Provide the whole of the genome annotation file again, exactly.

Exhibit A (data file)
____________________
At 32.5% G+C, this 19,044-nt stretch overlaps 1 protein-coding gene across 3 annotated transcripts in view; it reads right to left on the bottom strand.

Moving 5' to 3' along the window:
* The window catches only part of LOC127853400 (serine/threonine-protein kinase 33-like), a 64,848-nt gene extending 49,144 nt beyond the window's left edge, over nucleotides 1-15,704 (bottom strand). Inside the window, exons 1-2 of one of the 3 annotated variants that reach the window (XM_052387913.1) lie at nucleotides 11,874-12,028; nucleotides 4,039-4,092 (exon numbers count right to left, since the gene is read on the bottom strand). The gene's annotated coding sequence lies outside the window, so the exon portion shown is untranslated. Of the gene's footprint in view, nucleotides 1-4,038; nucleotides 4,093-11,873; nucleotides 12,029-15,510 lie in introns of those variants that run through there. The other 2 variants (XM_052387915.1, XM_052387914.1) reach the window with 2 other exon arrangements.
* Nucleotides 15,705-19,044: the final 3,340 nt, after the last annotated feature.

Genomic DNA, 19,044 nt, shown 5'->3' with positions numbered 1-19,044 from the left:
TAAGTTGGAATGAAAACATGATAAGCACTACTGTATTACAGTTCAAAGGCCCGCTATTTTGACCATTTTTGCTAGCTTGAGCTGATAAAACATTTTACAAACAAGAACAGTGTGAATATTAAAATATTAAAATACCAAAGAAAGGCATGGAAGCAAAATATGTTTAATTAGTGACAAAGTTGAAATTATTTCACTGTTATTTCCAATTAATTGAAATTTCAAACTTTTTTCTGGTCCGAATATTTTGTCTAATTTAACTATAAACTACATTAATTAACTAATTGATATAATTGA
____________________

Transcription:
At 32.5% G+C, this 19,044-nt stretch overlaps 1 protein-coding gene across 3 annotated transcripts in view; it reads right to left on the bottom strand.

Moving 5' to 3' along the window:
* The window catches only part of LOC127853400 (serine/threonine-protein kinase 33-like), a 64,848-nt gene extending 49,144 nt beyond the window's left edge, over nucleotides 1-15,704 (bottom strand). Inside the window, exons 1-2 of one of the 3 annotated variants that reach the window (XM_052387913.1) lie at nucleotides 11,874-12,028; nucleotides 4,039-4,092 (exon numbers count right to left, since the gene is read on the bottom strand). The gene's annotated coding sequence lies outside the window, so the exon portion shown is untranslated. Of the gene's footprint in view, nucleotides 1-4,038; nucleotides 4,093-11,873; nucleotides 12,029-15,510 lie in introns of those variants that run through there. The other 2 variants (XM_052387915.1, XM_052387914.1) reach the window with 2 other exon arrangements.
* Nucleotides 15,705-19,044: the final 3,340 nt, after the last annotated feature.

Genomic DNA, 19,044 nt, shown 5'->3' with positions numbered 1-19,044 from the left:
TAAGTTGGAATGAAAACATGATAAGCACTACTGTATTACAGTTCAAAGGCCCGCTATTTTGACCATTTTTGCTAGCTTGAGCTGATAAAACATTTTACAAACAAGAACAGTGTGAATATTAAAATATTAAAATACCAAAGAAAGGCATGGAAGCAAAATATGTTTAATTAGTGACAAAGTTGAAATTATTTCACTGTTATTTCCAATTAATTGAAATTTCAAACTTTTTTCTGGTCCGAATATTTTGTCTAATTTAACTATAAACTACATTAATTAACTAATTGATATAATTGA